Meat-Only Diet. Is it Safe for Cats?


Cats are obligate carnivores, meaning their bodies are adapted to eating primarily meat. In the wild, feral cats hunt small prey like mice, birds, and insects to meet all their nutritional needs. This has led some cat owners to believe an all-meat diet most closely mimics a cat’s natural diet. However, commercial cat foods add vitamins, minerals, and other ingredients to provide balanced nutrition. An all-meat diet for cats can work, but it requires careful formulation to avoid potential risks and deficiencies.

This article provides an overview of cats’ nutritional needs, the risks and benefits of an all-meat diet versus limited non-meat ingredients, considerations for homemade cat food, and whether vegetarian or vegan diets can be viable for cats. The goal is to explore whether cats can survive and thrive on meat alone, or if some plant-based foods should be included for optimal feline health.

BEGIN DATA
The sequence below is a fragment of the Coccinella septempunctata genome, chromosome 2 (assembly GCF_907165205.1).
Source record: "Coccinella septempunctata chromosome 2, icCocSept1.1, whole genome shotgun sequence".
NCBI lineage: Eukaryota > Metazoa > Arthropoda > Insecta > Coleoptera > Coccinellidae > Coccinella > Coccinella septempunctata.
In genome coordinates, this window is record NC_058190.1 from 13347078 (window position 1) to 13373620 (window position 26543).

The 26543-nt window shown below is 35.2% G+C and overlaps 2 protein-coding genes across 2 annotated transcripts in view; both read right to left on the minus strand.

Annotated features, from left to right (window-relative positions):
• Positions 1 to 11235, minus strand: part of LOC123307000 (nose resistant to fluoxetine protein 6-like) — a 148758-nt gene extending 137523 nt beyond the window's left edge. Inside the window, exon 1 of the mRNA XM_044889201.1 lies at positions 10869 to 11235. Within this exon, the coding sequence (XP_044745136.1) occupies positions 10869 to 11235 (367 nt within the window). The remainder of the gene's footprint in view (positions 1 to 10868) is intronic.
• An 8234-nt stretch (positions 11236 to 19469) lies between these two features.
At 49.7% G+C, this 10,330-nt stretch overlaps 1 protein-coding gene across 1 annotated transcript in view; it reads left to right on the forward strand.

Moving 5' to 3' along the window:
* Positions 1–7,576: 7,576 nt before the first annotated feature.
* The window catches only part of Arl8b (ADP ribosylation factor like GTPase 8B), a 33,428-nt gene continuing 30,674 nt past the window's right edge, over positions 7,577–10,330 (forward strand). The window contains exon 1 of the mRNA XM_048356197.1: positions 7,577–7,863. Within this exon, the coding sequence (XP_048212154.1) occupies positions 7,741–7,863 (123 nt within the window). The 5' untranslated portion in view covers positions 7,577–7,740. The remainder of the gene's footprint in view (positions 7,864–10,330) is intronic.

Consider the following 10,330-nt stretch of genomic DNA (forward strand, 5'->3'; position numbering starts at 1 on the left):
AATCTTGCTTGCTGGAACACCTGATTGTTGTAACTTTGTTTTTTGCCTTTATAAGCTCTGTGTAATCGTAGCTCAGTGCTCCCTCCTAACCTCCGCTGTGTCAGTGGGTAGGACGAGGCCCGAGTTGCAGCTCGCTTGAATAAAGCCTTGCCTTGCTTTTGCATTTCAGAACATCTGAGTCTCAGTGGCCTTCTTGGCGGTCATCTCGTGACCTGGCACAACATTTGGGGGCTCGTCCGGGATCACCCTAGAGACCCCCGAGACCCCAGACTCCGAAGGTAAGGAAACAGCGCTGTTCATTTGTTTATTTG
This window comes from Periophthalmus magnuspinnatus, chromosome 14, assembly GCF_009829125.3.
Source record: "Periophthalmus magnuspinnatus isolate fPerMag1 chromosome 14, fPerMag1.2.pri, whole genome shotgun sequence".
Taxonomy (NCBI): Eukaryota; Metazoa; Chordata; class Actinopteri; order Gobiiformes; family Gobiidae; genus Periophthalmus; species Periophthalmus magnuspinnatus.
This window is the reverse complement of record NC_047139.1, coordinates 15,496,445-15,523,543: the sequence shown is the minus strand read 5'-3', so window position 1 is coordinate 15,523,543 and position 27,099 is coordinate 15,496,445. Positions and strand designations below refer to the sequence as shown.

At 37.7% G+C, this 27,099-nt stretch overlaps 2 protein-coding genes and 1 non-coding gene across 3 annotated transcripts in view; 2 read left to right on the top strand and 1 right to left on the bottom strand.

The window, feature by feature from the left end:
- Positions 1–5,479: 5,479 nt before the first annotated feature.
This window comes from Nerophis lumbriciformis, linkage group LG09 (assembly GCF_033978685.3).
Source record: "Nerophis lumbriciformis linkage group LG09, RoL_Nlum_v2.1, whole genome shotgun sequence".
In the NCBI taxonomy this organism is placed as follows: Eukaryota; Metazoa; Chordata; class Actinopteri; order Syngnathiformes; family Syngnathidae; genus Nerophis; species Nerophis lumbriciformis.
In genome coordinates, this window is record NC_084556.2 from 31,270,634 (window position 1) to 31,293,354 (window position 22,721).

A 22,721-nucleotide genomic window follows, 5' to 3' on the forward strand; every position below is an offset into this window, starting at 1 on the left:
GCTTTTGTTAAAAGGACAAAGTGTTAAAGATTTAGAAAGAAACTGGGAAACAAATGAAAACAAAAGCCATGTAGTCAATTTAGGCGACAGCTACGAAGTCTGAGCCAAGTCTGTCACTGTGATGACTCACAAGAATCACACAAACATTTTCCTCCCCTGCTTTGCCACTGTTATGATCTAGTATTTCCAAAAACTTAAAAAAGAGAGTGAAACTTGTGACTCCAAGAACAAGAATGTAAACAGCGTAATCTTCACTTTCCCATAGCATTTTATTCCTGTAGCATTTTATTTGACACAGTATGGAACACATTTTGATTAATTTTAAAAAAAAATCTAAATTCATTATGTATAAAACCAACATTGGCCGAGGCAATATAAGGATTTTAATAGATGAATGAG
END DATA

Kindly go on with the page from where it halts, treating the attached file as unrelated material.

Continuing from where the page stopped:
Cats Are Obligate Carnivores

Cats are classified as obligate carnivores, meaning they rely entirely on animal flesh to acquire certain required nutrients1. Unlike omnivores such as humans that can meet nutritional needs from both plant and animal sources, obligate carnivores like cats lack the physiology to properly digest and utilize plant matter2.

In particular, cats require abundant quantities of protein, as well as vitamins like vitamin A, B vitamins, and taurine that are found primarily in meat sources3. Their bodies cannot produce these essential nutrients on their own or derive them sufficiently from plant products. Without ample meat in their diet, cats will experience deficiencies leading to health issues.

As obligate carnivores, cats have evolved digestive systems suited for processing animal flesh, organs, and bones. Their stomach acid is very acidic, destroying bacteria and pathogens from rotting meat in the wild. Cats also have a shorter digestive tract compared to omnivores and herbivores since vegetables and plant matter require more time to break down and absorb nutrients.

Nutrients Cats Need